I thought they’d keep their hands off because of the economy there and raise taxes but U.S. trade policies (pre-Trump) allowed them the luxury of destroying their biggest cash cow.

    This was the Thomas Friedman view of China. As wrong as he has been about everything, he still seems to have a column at the NYT. On second thought, it’s not surprising after all.

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  16. ET:  “I thought they’d keep their hands off because of the economy there and raise taxes but U.S. trade policies (pre-Trump) allowed them the luxury of destroying their biggest cash cow.”

    Macao serves an important role for China as the Las Vegas of the South China Sea, but it has probably been quite a few years since Hong Kong was China’s biggest cash cow.  Hong Kong may be more of a problem for China by serving as a route for capital flight.

    I strongly recommend Pillsbury’s “Hundred Year Marathon” for anyone with an interest in how the future may develop.  China’s rulers are intent on making sure the “Century of Humiliation” can never happen again.  That makes Hong Kong a real burr under their saddles — a living reminder of European exploitation of China.

    Imagine what (non-Democrat) Americans would be thinking if the American Revolution had ended with Manhattan Island still in English hands, and Manhattan had then prospered for decades while America languished?  When that hypothetical America finally got its act together and caught up economically with England, damn sure Americans would have wanted Manhattan back!  Even if we did not need it.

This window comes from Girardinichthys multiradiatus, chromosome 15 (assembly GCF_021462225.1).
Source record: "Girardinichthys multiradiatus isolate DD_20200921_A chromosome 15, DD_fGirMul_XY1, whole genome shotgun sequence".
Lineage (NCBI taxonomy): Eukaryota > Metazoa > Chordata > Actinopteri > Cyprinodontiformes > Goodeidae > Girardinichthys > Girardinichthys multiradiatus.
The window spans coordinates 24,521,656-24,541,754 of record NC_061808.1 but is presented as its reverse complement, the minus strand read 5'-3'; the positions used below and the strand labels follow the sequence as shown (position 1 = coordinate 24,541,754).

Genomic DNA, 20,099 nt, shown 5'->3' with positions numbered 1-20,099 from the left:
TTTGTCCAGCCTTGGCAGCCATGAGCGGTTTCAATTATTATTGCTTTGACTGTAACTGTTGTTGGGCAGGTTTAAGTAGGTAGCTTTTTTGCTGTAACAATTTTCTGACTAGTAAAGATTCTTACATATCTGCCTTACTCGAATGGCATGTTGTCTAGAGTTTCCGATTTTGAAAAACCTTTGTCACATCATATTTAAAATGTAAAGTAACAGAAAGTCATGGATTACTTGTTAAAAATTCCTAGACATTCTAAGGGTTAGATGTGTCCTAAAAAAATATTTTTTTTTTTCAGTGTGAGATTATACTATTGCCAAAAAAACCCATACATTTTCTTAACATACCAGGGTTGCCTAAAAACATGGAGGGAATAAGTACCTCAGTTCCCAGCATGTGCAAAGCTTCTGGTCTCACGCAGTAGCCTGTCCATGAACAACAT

Same logic applies to Taiwan.  And as the West continues to shot itself in the foot, the head, the heart while China becomes economically stronger, better educated, and takes the lead in cutting-edge technology, a growing number of people in Taiwan are going to want to join the winning side.  We should not blame the Chinese for what we in the West are doing to ourselves — rather, it is time to start getting our own act together.

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  17. Gavin Longmuir:
    Macao serves an important role for China as the Las Vegas of the South China Sea, but it has probably been quite a few years since Hong Kong was China’s biggest cash cow.

    That was my point. Pre-1997  this would have been the case but we have been all too helpful in supporting China’s economic growth. I’m still incensed that Trump was the first U.S. president to call them out on currency manipulation.

    Too late now.